isolation.tools.ghi.launchmenu.change Disable certain unexposed features true
isolation.tools.memSchedFakeSampleStats.disable Disable certain unexposed features true
isolation.tools.ghi.protocolhandler.info.disable Disable certain unexposed features true
isolation.ghi.host.shellAction.disable Disable certain unexposed features true
isolation.tools.unity.disableDisable certain unexposed features true
isolation.tools.unityInterlockOperation.disable Disable certain unexposed features true
isolation.tools.unity.taskbar.disable Disable certain unexposed features true
isolation.tools.unityActive.disable Disable certain unexposed features true
isolation.tools.unity.windowContents.disable Disable certain unexposed features true
isolation.tools.unity.push.update.disable Disable certain unexposed features true
isolation.tools.vmxDnDVersionGet.disable Disable certain unexposed features true
isolation.tools.guestDnDVersionSet.disable Disable certain unexposed features true
isolation.tools.autoInstall.disable Disable tools auto install true
isolation.tools.vixMessage.disable Disable VIX messages from the VM true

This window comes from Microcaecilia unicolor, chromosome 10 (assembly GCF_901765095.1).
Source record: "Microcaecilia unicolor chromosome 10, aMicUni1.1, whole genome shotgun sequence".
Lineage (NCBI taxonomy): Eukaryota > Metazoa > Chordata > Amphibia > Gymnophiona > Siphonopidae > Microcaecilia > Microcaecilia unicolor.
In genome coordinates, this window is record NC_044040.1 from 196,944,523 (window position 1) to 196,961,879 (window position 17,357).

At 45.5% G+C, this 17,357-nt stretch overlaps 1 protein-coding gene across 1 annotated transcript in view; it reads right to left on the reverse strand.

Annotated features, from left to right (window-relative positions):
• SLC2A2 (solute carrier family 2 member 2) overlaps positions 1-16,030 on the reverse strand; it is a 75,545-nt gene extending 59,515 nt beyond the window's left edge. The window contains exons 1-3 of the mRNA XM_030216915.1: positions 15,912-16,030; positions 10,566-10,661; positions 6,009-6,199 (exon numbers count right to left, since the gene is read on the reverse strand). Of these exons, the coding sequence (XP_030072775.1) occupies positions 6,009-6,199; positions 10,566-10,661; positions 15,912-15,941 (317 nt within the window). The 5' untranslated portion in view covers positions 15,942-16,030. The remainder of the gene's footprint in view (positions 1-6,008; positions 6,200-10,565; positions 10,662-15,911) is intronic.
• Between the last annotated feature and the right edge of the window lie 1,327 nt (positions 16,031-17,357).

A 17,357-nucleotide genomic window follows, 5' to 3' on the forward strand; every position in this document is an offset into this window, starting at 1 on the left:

Virtual Network
Parameter Description Value
isolate-mgt-network-vlan Ensure that vSphere management traffic is on a restricted network
isolate-storage-network-vlan Ensure that IP-based storage traffic is isolated
isolate-vmotion-network-vlan Ensure that vMotion traffic is isolated
no-unused-dvports Ensure that there are no unused ports on a distributed virtual port group
reject-forged-transmit-dvportgroup Ensure that the Forged Transmits policy is set to reject. reject
mac-change-dvportgroup Ensure that the MAC Address Change policy is set to reject reject
promiscuous-mode-dvportgroup Ensure that the Promiscuous Mode policy is set to reject reject
no-native-vlan-1 Ensure that port groups are not configured to the value of the native VLAN
no-reserved-vlans Ensure that port groups are not configured to VLAN values reserved by upstream physical switches
no-vgt-vlan-4095 Ensure that port groups are not configured to VLAN 4095 except for Virtual Guest Tagging (VGT)
verify-vlan-id Ensure that all virtual switch VLAN’s are fully documented and have all required and only required VLANs
vswitcht-forged-transmit Ensure that the Forged Transmits policy is set to reject reject
vswitch-mac-changes Ensure that the MAC Address Change policy is set to reject reject
vswitch-promiscuous-mode Ensure that the Promiscuous Mode policy is set to reject reject

Applying to those recommendation and remembering that security is a process and every control should be monitored and verified, you should have no bigger risk in providing a virtualized DMZ environment.

References

About the Author

Andrea Covello

Andrea Covello has been working in information security since the 1990s. His strengths are in engineering, specializing in Windows security, firewalling and advanced virtualization.